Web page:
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Advance. Or Die.

OK, you are not going to die but rather the company you own or work for will – maybe.  It’s no surprise that continuously looking for, and executing opportunities to make your business better is a necessity.  Unless you are advancing more rapidly than your competition, you are moving backwards.  Do you think your competition is sitting back waiting for things to happen?  Some are.  But some are not.  The latter are aggressively improving – or perhaps reinventing – their business in response to financial, market, customer or competitive pressures.

I have always had respect and admiration for companies that successfully develop or utilize technology.  Further back than I would care to admit (my computer was a 286 Compaq if that gives you any idea) I was keen to learn how new technology was impacting businesses and their efforts to innovate and compete for customers.

General Electric recently released a report based on an independent survey of 1,000 business executives in 12 countries. The “GE Global Innovation Barometer” looks at big-picture innovation questions such as economic policy, national growth, innovation drivers, likely opportunities where innovation will have the most societal impact and so on.  Now, “innovation” can be considered the extreme of “advancement”.  Innovation, in my view, is a game-changer and disruptive like the iPod, Amazon etc.  These are well-known consumer examples but in each industry there are companies that break new ground and change the rules.

The GE survey highlights some interesting thoughts for small business and individuals.

  • 75% of executives Strongly Agree that SMEs and individuals can be as innovative as large companies
  • 69% Strongly Agree that innovation is driven more by people’s creativity than by high level scientific research
  • 76% Strongly Agree that, more than ever, innovation needs to be localized to serve specific market needs
  • 75% Strongly Agree that the way companies will innovate in the 21st century is totally different than the way they have innovated in the past.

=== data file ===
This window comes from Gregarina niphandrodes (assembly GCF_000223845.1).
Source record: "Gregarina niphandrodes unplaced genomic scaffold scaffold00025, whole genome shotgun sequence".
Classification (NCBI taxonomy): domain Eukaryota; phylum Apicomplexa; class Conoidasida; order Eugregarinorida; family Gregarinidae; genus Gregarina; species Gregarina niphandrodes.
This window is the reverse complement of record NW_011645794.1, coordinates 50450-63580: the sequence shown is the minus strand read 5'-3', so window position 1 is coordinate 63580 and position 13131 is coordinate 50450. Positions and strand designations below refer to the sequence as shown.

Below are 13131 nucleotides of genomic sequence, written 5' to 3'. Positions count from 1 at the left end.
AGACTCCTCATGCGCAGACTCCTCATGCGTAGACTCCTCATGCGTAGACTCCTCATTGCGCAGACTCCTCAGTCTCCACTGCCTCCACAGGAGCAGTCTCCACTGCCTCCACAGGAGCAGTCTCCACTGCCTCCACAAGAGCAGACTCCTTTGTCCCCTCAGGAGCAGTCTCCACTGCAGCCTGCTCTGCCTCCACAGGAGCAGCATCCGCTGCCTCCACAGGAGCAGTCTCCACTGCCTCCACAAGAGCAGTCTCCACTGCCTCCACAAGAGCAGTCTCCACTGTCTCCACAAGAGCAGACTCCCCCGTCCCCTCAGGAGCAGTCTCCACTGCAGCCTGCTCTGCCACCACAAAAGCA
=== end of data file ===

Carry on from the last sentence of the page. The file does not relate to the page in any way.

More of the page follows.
The GE survey focuses on technology innovation with a global perspective.  But, does this mean that the results have no relevance to smaller businesses?  I don’t think so.  Notice that SMEs (Small and Medium Enterprise) and individuals were prominently mentioned.

And what if your company doesn’t build new technology?  What if you are in retail?  A rare, few companies will develop and introduce a disruptive new innovation that redefines the rules (i.e. iPod).  But even without ground breaking innovation, every business needs to advance the way they do business if they want to grow.   Maybe your advancement is a unique and better customer buying experience, superior training for managers and staff, leapfrogging your competition by employing technology, a new customer service model, etc.

If you believe, as these 1000 leaders do, that innovation is the key to growth, then how are you going to foster and tap into the creativity of your people?  How are you developing your staff and what environment do you have in place so they can express their views?  What about execution?  Unless the idea gets successfully executed, it is still just an idea.  And, if you have been an innovation leader in the past, how are you going to maintain that energy and ability to deliver?   I bet you can name a tech giant or two that is struggling to keep pace with the competition’s new product and service offerings.

Successful business owners and entrepreneurs know that there is always a better way, always an opportunity.  Relying on past successes as an indicator of future performance, or not delivering a product or service that is somehow superior compared to your competition, is a recipe for a slow or quick death.  You don’t want to die, do you?  That’s a rhetorical question.

If you had to name one challenge that gets in your way of advancing or innovating in your business, what would it be?